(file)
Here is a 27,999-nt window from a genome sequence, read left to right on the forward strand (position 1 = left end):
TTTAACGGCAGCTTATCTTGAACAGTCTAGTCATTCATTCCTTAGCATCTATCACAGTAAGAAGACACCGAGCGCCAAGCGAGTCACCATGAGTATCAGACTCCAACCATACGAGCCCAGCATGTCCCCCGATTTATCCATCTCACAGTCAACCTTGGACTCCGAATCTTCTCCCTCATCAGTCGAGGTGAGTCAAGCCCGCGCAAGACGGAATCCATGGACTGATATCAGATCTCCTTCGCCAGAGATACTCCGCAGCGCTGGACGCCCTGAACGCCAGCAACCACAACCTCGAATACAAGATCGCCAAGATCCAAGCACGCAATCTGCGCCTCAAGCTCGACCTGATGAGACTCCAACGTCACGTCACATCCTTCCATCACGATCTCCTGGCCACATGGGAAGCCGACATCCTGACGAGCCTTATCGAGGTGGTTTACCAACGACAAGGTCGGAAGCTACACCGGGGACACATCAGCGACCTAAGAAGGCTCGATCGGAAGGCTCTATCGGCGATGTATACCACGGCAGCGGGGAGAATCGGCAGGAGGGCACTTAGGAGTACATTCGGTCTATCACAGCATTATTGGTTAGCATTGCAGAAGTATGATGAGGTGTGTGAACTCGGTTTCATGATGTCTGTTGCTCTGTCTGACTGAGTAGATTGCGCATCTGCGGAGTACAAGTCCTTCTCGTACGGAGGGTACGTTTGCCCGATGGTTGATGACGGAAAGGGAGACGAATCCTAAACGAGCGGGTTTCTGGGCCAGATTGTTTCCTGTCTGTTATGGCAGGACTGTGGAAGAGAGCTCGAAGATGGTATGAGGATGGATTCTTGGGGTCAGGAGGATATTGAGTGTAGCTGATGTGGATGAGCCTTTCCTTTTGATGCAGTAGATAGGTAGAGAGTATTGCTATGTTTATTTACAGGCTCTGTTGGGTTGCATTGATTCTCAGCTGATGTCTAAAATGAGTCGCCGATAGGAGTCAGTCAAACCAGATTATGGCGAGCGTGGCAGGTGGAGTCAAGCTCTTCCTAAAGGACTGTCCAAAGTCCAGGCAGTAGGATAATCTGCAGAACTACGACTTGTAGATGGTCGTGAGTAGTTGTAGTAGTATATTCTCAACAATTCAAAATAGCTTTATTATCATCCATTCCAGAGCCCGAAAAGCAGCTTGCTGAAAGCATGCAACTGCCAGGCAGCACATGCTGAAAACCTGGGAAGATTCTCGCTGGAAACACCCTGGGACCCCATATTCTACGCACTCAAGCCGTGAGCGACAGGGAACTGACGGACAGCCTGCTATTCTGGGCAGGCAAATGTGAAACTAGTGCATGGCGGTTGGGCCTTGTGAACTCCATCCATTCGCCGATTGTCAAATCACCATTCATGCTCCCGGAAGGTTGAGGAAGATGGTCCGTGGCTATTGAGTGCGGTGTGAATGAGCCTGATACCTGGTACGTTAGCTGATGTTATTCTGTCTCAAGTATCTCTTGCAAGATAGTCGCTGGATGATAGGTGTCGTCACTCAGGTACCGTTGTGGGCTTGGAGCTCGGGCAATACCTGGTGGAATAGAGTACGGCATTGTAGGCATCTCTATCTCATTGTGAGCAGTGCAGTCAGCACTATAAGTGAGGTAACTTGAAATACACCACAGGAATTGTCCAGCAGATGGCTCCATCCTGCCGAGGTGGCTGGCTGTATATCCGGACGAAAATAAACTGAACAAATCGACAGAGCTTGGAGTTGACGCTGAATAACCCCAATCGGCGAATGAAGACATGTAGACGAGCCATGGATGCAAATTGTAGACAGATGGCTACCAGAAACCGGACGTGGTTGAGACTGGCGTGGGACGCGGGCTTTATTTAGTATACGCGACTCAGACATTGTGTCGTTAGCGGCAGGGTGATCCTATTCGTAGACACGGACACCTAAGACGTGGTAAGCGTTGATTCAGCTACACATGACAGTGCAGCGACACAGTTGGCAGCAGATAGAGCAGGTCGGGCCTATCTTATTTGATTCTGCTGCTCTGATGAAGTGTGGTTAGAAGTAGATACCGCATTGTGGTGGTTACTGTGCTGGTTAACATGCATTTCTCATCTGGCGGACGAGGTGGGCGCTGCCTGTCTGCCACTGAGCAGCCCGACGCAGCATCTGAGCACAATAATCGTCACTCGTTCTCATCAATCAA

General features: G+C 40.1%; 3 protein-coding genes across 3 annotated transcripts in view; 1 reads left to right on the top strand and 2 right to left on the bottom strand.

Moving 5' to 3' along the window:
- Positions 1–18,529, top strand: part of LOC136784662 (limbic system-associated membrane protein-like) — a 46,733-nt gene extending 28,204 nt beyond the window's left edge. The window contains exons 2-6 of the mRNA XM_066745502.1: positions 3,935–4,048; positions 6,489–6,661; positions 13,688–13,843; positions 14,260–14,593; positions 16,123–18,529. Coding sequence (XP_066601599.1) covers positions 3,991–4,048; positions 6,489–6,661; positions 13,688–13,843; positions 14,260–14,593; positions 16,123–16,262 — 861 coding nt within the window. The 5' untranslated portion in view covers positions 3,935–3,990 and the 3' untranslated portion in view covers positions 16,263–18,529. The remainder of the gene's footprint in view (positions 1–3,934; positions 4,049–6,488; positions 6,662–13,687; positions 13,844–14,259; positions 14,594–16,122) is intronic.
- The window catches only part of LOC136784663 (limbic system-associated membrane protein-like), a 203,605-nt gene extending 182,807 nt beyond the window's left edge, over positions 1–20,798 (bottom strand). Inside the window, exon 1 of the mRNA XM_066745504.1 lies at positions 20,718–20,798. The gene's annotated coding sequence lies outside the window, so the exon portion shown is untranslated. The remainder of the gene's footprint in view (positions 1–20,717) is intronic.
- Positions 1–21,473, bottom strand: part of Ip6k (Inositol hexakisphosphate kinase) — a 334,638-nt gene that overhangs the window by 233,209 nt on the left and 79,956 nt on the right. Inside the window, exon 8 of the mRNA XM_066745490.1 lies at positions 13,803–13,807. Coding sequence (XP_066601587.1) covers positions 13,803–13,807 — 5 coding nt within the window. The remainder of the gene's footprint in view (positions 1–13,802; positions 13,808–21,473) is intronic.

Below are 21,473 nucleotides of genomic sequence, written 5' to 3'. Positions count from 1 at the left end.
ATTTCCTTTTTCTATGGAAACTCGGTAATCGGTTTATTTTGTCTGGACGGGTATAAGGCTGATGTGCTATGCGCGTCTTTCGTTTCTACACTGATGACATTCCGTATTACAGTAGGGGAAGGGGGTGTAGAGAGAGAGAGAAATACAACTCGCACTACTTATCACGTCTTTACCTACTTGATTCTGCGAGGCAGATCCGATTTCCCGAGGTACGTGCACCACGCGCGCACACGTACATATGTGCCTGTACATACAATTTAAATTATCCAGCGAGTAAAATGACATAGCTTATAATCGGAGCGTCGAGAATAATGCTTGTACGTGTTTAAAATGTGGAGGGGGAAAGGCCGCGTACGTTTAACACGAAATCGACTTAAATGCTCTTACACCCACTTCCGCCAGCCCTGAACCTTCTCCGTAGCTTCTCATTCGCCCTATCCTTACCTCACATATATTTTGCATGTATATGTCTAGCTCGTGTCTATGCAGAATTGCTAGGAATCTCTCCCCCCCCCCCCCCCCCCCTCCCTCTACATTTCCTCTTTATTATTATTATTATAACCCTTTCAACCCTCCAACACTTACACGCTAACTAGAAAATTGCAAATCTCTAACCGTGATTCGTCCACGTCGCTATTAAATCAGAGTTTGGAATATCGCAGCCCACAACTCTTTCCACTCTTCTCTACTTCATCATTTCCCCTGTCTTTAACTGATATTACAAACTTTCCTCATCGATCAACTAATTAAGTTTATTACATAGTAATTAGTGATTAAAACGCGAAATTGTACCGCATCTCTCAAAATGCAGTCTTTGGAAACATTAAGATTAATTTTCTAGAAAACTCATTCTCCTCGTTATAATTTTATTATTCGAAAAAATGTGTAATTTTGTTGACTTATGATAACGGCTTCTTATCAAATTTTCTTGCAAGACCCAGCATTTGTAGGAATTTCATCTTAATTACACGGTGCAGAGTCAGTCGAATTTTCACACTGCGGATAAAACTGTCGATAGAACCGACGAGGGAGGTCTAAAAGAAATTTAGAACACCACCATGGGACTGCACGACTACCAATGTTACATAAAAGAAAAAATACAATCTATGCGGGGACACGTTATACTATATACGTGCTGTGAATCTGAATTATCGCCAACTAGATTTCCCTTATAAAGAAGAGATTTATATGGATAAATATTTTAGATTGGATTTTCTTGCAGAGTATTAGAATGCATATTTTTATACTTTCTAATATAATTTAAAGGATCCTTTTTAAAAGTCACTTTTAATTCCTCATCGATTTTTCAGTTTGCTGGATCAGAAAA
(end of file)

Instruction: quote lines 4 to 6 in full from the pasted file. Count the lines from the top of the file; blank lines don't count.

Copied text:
Moving 5' to 3' along the window:
- Positions 1–18,529, top strand: part of LOC136784662 (limbic system-associated membrane protein-like) — a 46,733-nt gene extending 28,204 nt beyond the window's left edge. The window contains exons 2-6 of the mRNA XM_066745502.1: positions 3,935–4,048; positions 6,489–6,661; positions 13,688–13,843; positions 14,260–14,593; positions 16,123–18,529. Coding sequence (XP_066601599.1) covers positions 3,991–4,048; positions 6,489–6,661; positions 13,688–13,843; positions 14,260–14,593; positions 16,123–16,262 — 861 coding nt within the window. The 5' untranslated portion in view covers positions 3,935–3,990 and the 3' untranslated portion in view covers positions 16,263–18,529. The remainder of the gene's footprint in view (positions 1–3,934; positions 4,049–6,488; positions 6,662–13,687; positions 13,844–14,259; positions 14,594–16,122) is intronic.
- The window catches only part of LOC136784663 (limbic system-associated membrane protein-like), a 203,605-nt gene extending 182,807 nt beyond the window's left edge, over positions 1–20,798 (bottom strand). Inside the window, exon 1 of the mRNA XM_066745504.1 lies at positions 20,718–20,798. The gene's annotated coding sequence lies outside the window, so the exon portion shown is untranslated. The remainder of the gene's footprint in view (positions 1–20,717) is intronic.